Blood vessels of the head and neck

The external carotid artery

The external carotid artery flows upward on the side of the head to branch into various structures in the neck, face, jaw, scalp, and base of the skull. The main vessels that originate from this artery are: (1) the superior thyroid artery, to the hyoid bone, larynx, and thyroid gland; (2) the lingual artery, to the tongue, muscles of the tongue, and salivary glands below the tongue; (3) the facial artery, to the pharynx (throat), palate, chin, lips, and nose; (4) the occipital artery, to the scalp on the back of the skull and various muscles in the neck; and (5) the posterior auricular artery, to the ear and scalp over the ear. The external carotid artery terminates by division into the maxillary and superficial temporal arteries. ...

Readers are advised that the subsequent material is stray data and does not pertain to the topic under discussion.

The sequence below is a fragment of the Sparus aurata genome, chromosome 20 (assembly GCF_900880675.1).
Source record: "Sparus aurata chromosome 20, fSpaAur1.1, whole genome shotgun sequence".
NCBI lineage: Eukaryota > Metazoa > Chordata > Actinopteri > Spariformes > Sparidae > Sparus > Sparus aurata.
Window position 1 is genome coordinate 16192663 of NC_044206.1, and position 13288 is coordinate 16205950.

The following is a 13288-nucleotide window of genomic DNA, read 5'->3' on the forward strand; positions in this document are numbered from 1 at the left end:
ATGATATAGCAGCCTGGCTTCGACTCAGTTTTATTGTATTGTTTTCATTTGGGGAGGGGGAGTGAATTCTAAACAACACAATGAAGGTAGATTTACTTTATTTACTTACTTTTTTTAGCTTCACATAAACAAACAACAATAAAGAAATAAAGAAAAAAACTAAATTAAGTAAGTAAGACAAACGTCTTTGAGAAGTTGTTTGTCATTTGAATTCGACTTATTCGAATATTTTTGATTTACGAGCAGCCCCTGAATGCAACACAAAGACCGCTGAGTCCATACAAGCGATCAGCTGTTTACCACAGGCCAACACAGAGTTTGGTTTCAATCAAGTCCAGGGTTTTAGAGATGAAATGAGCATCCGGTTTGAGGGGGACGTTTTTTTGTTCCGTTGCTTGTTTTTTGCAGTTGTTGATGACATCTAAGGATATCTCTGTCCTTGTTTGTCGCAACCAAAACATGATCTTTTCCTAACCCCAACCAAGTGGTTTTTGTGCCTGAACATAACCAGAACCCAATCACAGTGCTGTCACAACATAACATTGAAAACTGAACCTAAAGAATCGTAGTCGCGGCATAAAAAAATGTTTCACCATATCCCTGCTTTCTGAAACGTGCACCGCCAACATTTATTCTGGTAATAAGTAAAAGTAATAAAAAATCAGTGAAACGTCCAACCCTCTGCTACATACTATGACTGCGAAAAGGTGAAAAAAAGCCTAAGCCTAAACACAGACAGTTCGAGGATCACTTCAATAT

The cardiovascular system of the head and neck

The cardiovascular system of the head and neck includes the vital arteries that provide oxygenated blood to the brain and organs of the head, including the mouth and eyes. It also includes the veins that return deoxygenated blood from these organs to the heart. Among these blood vessels are several unique and important structures that have evolved to help maintain the continuous flow of blood to the brain. The human brain is so powerful and metabolically active that it uses about 20% of all of the oxygen and glucose taken in by the body each day. Any interruption in the blood flow to the brain very quickly results in the decline of mental function, loss of consciousness, and eventually death if not corrected.